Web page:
Arctic charr historically lived in two upland Galloway lochs; Loch Grannoch and Dungeon. Both lochs lie in the Kirkcudbrightshire Dee catchment. The charr populations died out many years ago due to acidification. Although the trout populations in these waters were severely depleted by the low pH they did survive. In recent years water quality has improved and the trout populations have recovered significantly.
Arctic charr (Salvelinus alpinus L.) were historically present in two lochs in south west Scotland: Loch Grannoch and Loch Dungeon (both in the Kirkcudbrightshire Dee catchment). These charr died out because of acidification. The low pH also had a severe impact upon the trout populations but they did just hang on. In recent years water quality has improved in these lochs and the trout population has recovered significantly especially in Loch Grannoch. A feasibility study aimed to ascertain whether the loch was suitable for sustaining a re-introduced population of Arctic charr was completed by GFT in 2016/17.
To start the study an event was held and attended by experts in the field of Arctic charr and other important stakeholders. All who attended the event supported the re-introduction of charr into Loch Grannoch, if deemed feasible by the study. It was agreed that the key parameters to be considered in the study were:
* water temperature and water depths
* water pH
* dissolved oxygen
* spawning habitat
* food levels
A survey, using kayaks, of spawning substrates around the perimeter of Loch Grannoch was completed and concluded that there was ample good quality spawning material which an introduced population of charr could use for spawning. This supported records suggesting that charr used to spawn along the shoreline each autumn.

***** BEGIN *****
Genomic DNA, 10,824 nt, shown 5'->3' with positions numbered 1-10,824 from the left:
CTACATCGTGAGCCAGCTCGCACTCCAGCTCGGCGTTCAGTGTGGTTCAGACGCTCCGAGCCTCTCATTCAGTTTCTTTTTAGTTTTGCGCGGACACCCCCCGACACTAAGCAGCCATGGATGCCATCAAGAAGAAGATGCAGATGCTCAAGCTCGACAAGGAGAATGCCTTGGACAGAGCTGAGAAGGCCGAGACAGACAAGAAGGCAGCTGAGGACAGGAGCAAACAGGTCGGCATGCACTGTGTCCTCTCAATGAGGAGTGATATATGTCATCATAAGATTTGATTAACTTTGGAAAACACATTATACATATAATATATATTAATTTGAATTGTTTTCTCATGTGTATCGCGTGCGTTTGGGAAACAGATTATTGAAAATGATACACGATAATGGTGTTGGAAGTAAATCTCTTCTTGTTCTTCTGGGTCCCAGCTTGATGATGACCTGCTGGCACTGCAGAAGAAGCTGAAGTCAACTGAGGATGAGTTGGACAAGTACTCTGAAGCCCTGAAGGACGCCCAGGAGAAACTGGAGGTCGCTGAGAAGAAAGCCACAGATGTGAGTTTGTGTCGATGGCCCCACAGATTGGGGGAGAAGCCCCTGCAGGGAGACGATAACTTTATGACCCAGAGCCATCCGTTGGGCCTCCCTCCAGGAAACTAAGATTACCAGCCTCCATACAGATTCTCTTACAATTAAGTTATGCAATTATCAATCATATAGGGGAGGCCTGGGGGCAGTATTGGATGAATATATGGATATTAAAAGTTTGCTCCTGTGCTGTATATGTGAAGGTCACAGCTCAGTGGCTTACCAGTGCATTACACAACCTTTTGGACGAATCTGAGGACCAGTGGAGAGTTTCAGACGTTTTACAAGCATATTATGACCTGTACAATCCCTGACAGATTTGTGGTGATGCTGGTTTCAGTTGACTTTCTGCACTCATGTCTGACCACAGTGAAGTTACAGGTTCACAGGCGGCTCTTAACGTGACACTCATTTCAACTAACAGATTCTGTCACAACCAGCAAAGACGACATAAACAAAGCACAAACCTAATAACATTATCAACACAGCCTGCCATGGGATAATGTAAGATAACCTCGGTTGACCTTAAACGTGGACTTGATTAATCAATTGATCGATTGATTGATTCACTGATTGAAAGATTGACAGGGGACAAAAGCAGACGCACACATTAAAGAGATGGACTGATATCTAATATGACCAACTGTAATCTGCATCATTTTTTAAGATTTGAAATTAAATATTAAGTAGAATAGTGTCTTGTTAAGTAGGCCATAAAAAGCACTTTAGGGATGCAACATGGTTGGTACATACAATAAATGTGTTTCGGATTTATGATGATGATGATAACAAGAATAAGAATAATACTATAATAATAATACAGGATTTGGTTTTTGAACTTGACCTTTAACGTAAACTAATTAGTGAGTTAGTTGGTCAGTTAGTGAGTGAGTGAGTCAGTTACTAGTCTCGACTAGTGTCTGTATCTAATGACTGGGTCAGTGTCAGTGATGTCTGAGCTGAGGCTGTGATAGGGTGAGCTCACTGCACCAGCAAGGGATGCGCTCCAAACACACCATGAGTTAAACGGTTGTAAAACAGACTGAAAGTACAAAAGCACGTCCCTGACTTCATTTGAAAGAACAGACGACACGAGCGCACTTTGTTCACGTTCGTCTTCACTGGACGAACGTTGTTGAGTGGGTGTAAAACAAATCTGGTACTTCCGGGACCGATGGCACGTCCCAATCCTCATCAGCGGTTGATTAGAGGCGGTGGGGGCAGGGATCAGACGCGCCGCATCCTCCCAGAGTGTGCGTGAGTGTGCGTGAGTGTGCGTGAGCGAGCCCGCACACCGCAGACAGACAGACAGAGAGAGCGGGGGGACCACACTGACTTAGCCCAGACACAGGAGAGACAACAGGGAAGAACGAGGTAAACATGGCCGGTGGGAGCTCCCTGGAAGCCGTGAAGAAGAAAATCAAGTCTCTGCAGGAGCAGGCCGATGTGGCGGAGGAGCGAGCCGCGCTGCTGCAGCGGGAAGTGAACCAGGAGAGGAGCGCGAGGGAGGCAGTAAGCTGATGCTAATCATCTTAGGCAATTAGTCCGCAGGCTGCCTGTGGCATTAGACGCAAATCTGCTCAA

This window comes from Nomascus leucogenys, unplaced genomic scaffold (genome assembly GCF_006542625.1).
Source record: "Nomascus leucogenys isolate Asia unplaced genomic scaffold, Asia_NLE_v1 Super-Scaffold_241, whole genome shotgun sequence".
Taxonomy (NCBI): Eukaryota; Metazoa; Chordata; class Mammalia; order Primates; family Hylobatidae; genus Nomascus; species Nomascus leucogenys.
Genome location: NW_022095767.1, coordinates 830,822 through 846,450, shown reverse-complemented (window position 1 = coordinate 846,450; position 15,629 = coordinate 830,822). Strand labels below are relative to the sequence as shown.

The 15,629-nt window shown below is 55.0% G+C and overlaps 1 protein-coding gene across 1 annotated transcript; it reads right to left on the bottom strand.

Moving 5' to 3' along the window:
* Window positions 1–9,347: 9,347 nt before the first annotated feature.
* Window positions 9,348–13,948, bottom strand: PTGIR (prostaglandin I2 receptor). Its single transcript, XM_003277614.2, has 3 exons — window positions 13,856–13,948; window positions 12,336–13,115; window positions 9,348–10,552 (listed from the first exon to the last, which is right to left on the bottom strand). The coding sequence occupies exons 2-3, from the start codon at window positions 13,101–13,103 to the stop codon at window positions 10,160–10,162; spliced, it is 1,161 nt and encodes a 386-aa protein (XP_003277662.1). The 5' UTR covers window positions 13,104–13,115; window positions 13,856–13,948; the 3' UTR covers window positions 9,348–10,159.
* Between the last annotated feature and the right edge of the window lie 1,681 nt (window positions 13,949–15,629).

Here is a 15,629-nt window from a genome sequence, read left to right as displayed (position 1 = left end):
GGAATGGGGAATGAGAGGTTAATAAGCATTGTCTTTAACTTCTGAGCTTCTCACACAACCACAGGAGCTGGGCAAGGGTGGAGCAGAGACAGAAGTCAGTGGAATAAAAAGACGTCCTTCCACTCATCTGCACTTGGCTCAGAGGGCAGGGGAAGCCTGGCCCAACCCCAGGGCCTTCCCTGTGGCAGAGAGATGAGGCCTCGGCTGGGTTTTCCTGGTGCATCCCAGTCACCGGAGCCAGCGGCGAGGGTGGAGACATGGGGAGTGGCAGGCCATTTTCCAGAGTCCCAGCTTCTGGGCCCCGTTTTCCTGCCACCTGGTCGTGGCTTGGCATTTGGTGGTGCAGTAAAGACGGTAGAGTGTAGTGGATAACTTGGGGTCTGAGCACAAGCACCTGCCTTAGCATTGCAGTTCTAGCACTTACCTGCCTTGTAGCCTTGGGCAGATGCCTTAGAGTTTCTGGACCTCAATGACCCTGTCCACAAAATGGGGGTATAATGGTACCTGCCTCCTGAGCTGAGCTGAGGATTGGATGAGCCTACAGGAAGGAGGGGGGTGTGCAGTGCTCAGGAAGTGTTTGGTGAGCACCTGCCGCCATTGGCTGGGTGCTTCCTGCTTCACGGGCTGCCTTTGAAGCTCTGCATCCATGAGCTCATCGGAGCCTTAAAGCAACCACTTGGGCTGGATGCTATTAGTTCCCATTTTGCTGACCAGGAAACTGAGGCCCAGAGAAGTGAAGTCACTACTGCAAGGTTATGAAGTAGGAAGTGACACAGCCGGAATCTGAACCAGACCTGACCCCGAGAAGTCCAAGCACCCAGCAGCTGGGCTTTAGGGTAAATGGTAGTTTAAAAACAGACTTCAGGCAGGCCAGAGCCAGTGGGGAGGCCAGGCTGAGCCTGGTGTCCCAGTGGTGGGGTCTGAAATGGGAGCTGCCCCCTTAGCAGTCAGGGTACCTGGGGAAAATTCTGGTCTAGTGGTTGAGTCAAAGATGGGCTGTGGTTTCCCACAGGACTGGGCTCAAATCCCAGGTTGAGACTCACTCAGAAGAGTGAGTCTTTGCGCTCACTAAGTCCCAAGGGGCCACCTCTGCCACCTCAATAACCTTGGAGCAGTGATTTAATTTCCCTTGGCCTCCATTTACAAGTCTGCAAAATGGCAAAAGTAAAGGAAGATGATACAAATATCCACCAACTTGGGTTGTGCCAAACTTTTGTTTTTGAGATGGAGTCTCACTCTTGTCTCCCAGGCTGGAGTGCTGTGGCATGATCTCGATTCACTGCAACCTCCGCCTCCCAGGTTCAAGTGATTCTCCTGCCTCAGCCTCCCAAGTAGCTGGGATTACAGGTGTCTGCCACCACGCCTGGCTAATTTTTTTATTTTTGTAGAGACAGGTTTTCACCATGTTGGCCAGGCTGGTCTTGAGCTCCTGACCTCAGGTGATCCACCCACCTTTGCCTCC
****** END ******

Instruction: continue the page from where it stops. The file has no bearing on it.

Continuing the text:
The possible interaction between trout and charr was also considered and it was concluded that there was no potential concern. Due to the health of the trout population it was felt there would be sufficient food to support charr.
Water quality was assessed in Loch Grannoch and the main inflowing tributaries during the period expected to cover from fish spawning through to egg hatch. Spot sampling was undertaken to look at pH, dissolved oxygen and labile aluminium levels and a multi-parameter sonde was installed in the loch which continually recorded the pH of the water over three months. Water samples in the loch were collected near the surface and at a depth of 20 m where charr would be expected to live. Oxygen levels in the water column were sufficient for charr at all times. The labile aluminium concentrations were found to have improved in comparison to historical loch data, supporting the believe that pH levels are recovering. The loch pH readings were all below pH 5 apart from on one occasion. In the burns the pH fluctuated more, between pH 4.1 and pH 5.59.
Discussions were held with SNH regarding the Scottish Code for Conservation Translocations. The investigation into the suitability of the loch to support a population of Arctic charr concluded that only the pH of the loch is the limiting factor. Expert opinion was sought and the consensus was that since the loch water was almost consistently below pH 5, then it was unfortunately still too early in the recovery of the loch to re-introduce Arctic charr.
GFT does believe that the loch will continue to recover and the information contained within this report can be used as a basis for future introduction work. It is important that the conifer plantations around the loch are considered more closely to see how future forest design plans can promote water recovery in the loch.
This work was supported by the Galloway Glens Landscape Partnership through Heritage Lottery Fund Development Funding.
Galloway Fisheries Trust is looking to recruit a new Fisheries Biologist to join our team. The successful candidate will have the opportunity to take a lead role in many of the GFT research, monitoring and restoration programmes. This is a full time permanent post.
The aims of this project are to improve both instream and riparian habitats for both salmonids and freshwater pearl mussels; freshwater pearl mussels are now a critically endangered species and there are very few known populations remaining in Scotland.